#6 - JRL 7258
Wall Street Journal
July 21, 2003
A Bitter Clash in Russia Alarms Foreign Investors
Official Attacks on Yukos Move Some To Reassess Nation's Political Climate
By CRAIG KARMIN
Staff Reporter of THE WALL STREET JOURNAL
A bitter clash between the Russian government and one of the country's largest companies is threatening to derail what has been one of the best-performing emerging markets of the past two years.
The controversy centers on a probe of Yukos. Earlier this month, the government arrested Platon Lebedev, a major shareholder in the energy company, on charges of defrauding the state. Russian prosecutors then launched a 16-hour search of Yukos's offices.
Accusations traded between government officials and Yukos Chief Executive Mikhail Khodorovsky -- who has donated money to parties opposed to President Vladimir Putin -- raised the anxiety level among foreign investors and sparked a two-week selloff in Russian stocks. "I don't think it's over yet," says Mark Madden, who runs the Pioneer Emerging Markets Fund in Boston.
Moscow's RTS index had tumbled more than 15% since the scandal erupted before rising 2.8% on Friday. Yukos's share price was hit even harder, falling about 20% until Friday's 6.3% rebound.
Despite Friday's bounce, analysts warn that unless the controversy is resolved quickly, it could snuff out a lengthy rally that powered the RTS Index ahead 40% during the first half of the year after a 26% gain in 2002. Already, it is forcing investors to reassess whether Russia's improving economic outlook, relatively stable currency and exposure to strong oil prices have led the market to naively discount the political risks.
"What Yukos has really amplified is that people had become complacent about the political situation in Russia ," says Christian Stracke, an emerging-markets analyst for the research group CreditSights. "That led to an overinvestment in both Russia's stocks and bonds."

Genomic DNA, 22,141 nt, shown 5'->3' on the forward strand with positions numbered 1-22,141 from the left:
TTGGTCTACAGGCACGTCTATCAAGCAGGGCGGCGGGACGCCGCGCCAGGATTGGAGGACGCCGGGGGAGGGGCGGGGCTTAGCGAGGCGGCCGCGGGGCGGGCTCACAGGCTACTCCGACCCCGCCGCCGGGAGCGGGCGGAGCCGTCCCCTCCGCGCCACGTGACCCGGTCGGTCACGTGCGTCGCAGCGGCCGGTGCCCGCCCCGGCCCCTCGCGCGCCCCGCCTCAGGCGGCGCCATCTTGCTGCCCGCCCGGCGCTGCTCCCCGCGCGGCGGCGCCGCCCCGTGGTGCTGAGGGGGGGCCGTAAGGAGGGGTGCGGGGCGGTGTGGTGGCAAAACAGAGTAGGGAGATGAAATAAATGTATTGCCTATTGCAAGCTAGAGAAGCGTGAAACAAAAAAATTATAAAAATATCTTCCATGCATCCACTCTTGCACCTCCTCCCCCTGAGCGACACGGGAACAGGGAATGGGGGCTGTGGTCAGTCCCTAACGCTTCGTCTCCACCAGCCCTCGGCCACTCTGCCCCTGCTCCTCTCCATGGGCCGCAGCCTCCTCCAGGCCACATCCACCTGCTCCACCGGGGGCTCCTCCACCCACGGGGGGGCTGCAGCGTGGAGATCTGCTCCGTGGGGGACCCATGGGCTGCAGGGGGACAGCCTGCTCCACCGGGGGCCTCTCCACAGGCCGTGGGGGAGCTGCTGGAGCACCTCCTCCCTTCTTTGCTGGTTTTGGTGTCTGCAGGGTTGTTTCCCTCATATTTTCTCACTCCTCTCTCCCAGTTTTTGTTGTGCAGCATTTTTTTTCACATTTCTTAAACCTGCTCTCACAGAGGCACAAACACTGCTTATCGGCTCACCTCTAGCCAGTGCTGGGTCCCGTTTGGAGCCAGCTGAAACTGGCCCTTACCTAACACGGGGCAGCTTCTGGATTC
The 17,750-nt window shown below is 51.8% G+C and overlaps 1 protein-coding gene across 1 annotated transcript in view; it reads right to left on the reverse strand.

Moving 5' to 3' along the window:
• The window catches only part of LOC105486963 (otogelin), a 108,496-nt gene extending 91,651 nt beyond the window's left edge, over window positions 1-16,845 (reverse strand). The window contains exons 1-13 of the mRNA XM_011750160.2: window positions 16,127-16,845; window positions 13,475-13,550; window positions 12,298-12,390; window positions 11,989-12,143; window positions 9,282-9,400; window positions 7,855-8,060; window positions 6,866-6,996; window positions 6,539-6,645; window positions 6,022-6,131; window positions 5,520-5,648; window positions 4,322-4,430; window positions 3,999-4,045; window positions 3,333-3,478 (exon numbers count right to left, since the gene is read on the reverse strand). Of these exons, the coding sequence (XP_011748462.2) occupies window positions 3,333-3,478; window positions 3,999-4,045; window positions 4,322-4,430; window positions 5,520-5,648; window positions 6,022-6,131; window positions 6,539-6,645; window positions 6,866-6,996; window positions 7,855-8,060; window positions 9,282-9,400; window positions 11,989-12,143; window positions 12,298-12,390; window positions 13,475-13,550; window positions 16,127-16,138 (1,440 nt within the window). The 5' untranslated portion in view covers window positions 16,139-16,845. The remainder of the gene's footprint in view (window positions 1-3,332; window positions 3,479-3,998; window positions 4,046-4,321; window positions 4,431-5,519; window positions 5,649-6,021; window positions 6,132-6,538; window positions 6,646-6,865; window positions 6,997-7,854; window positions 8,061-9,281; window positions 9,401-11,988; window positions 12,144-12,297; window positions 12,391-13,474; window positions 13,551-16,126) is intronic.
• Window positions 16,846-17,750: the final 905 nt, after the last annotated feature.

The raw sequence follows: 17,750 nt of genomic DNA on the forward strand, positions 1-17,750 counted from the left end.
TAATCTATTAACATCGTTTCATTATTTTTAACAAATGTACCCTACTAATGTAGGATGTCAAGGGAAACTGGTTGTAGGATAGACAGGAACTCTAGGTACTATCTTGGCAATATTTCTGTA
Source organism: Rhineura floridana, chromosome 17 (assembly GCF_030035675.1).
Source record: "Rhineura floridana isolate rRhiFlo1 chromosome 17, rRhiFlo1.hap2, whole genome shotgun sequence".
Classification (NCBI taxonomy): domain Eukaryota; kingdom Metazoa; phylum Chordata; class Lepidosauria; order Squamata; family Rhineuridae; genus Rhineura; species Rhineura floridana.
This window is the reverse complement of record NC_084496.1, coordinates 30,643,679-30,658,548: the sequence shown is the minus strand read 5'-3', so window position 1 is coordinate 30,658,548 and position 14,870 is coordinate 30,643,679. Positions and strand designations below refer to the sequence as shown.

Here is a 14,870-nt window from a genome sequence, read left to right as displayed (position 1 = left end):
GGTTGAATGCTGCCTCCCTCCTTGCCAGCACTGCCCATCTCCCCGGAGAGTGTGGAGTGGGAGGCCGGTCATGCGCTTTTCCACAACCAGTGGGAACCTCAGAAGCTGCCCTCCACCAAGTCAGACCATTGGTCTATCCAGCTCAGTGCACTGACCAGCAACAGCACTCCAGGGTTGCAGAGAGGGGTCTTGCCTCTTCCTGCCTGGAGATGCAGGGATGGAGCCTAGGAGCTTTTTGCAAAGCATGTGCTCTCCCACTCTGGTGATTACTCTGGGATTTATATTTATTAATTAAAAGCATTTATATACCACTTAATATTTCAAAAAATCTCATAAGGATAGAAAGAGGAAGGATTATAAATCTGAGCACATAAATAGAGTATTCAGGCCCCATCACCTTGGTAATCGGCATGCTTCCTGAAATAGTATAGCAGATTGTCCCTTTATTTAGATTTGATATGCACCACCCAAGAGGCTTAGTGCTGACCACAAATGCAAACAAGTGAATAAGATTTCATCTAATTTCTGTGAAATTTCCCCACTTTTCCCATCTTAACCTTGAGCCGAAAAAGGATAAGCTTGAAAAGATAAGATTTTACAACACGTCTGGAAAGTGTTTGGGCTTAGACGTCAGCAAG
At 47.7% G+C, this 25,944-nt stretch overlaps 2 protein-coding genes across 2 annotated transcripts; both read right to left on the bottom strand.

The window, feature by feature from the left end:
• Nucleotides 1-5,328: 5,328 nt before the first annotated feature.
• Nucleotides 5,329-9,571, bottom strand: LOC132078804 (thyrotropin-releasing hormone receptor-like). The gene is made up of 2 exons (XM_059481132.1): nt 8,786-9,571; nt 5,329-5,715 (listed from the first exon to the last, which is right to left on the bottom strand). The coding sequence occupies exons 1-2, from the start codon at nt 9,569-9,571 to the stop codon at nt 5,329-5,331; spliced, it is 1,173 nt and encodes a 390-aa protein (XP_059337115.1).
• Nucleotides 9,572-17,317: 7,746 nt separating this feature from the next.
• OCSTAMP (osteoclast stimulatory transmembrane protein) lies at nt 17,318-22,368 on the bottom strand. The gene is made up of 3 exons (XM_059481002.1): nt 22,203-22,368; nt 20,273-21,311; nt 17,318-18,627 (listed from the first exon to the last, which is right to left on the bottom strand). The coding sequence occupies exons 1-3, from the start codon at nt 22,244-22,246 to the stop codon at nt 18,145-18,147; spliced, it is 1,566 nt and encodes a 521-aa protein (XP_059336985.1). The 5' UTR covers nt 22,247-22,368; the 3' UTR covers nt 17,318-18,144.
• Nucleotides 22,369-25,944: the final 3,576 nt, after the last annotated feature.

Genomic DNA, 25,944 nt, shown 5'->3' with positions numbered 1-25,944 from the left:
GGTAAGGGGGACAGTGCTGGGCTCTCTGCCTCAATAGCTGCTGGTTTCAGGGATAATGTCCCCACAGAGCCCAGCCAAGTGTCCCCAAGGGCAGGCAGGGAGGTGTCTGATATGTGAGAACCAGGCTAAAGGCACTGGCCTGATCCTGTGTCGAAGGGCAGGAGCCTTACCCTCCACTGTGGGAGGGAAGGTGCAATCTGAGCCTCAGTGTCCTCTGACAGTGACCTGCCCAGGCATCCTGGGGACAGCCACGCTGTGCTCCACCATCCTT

Even worse, the Yukos investigation raised the possibility that Moscow would go after other Russian tycoons, the so-called oligarchs, who benefited from Russia's privatization program. That could encourage capital flight if it reversed the process of how companies went public. The government tried to ease those fears on Thursday when the prime minister said Moscow wouldn't review the privatization process.
That pledge was considered important to wealthy Russians who had parked their money abroad following the country's financial crisis in 1998. Recently, these investors have been repatriating their savings, and cash made available as Russian bonds have matured, into the Russian market. But like many foreign fund managers, they haven't forgotten the violent collapse in the market five years ago.
"This is a reminder that institutions in Russia continue to be fragile," says George Hoguet, head of emerging markets at State Street Global Advisors in Boston. With a parliamentary election in December and a presidential one next year, he says that investors will keep an increasingly close watch on the state of politics in Russia . "Certainly around elections, we often see crises in emerging markets," he adds.
Most U.S. investors consider President Putin a welcome change from his predecessor, Boris Yeltsin. Under Mr. Yeltsin's administration, the volatile political landscape raised the risk premium associated with investing in Russia . If the stability under Mr. Putin has helped Russian 30-year bonds triple in value to about 93 cents on the dollar during his three and a half years in office, his government's investigation of Yukos has also raised concerns about how he might treat investors if they cross him.
"It makes foreign investors wonder what their rights are in Russia ," Mr. Madden says.